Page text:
Comparative Effectiveness of Induction Therapy for Human Immunodeficiency Virus-Associated Cryptococcal Meningitis: A Network Meta-Analysis
Bennett, John E.
Mills, Edward J.
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CitationCampbell, Jeffrey I., Steve Kanters, John E. Bennett, Kristian Thorlund, Alexander C. Tsai, Edward J. Mills, and Mark J. Siedner. 2015. “Comparative Effectiveness of Induction Therapy for Human Immunodeficiency Virus-Associated Cryptococcal Meningitis: A Network Meta-Analysis.” Open Forum Infectious Diseases 2 (1): ofv010. doi:10.1093/ofid/ofv010. http://dx.doi.org/10.1093/ofid/ofv010.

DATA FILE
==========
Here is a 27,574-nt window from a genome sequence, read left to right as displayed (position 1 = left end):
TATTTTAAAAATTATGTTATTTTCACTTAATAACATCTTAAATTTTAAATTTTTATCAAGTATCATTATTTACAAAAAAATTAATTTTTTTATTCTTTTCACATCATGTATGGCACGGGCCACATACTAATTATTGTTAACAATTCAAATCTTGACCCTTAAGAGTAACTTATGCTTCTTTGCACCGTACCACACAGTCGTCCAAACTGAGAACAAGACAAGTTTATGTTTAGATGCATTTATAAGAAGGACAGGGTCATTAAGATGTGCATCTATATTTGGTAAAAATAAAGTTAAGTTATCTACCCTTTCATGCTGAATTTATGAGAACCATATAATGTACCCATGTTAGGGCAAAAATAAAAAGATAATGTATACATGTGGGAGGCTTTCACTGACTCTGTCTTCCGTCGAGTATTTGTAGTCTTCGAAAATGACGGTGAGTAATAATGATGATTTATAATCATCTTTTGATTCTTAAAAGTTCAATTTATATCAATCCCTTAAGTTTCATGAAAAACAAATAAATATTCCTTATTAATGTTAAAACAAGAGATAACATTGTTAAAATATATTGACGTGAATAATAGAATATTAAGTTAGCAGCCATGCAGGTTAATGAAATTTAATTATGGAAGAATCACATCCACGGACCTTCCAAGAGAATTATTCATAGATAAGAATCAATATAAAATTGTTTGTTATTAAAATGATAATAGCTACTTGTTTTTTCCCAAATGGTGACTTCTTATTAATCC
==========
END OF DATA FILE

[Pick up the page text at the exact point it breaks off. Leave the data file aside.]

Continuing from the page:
AbstractBackground. Multiple international treatment guidelines recommend amphotericin-based combination regimens for induction therapy of cryptococcal meningitis. Yet, only 1 trial has reported a mortality benefit for combination amphotericin-flucytosine, and none have reported a mortality benefit for combination amphotericin-fluconazole. Methods. We conducted a Bayesian network meta-analysis to estimate the comparative effectiveness of recommended induction therapies for HIV-associated cryptococcal meningitis. We searched PubMed and Cochrane CENTRAL for clinical reports of induction therapy for HIV-associated cryptococcal meningitis. We extracted or calculated early (two-week) and late (six to 12-week) mortality by treatment arm for the following induction regimens: amphotericin B alone, amphotericin B + flucytosine, amphotericin B + triazoles, amphotericin B + flucytosine +triazoles, triazoles alone, triazoles + flucytosine, liposomal amphotericin B, and amphotericin B + other medicines. Results. In the overall sample (35 studies, n = 2483), we found no evidence of decreased mortality from addition of flucytosine or triazoles to amphotericin B, compared with amphotericin B alone. Although we did find a nonsignificant benefit for addition of flucytosine to amphotericin B in studies including participants with altered levels of consciousness, we did not identify a benefit for combination therapy in restricted analyses in either resource-rich or resource-limited settings, studies conducted before or after 2004, and studies restricted to a high dose of amphotericin B and fluconazole. Conclusions. Given considerations of drug availability and toxicity, there is an important need for additional data to clarify which populations are most likely to benefit from combination therapies for human immunodeficiency virus-associated cryptococcal meningitis.
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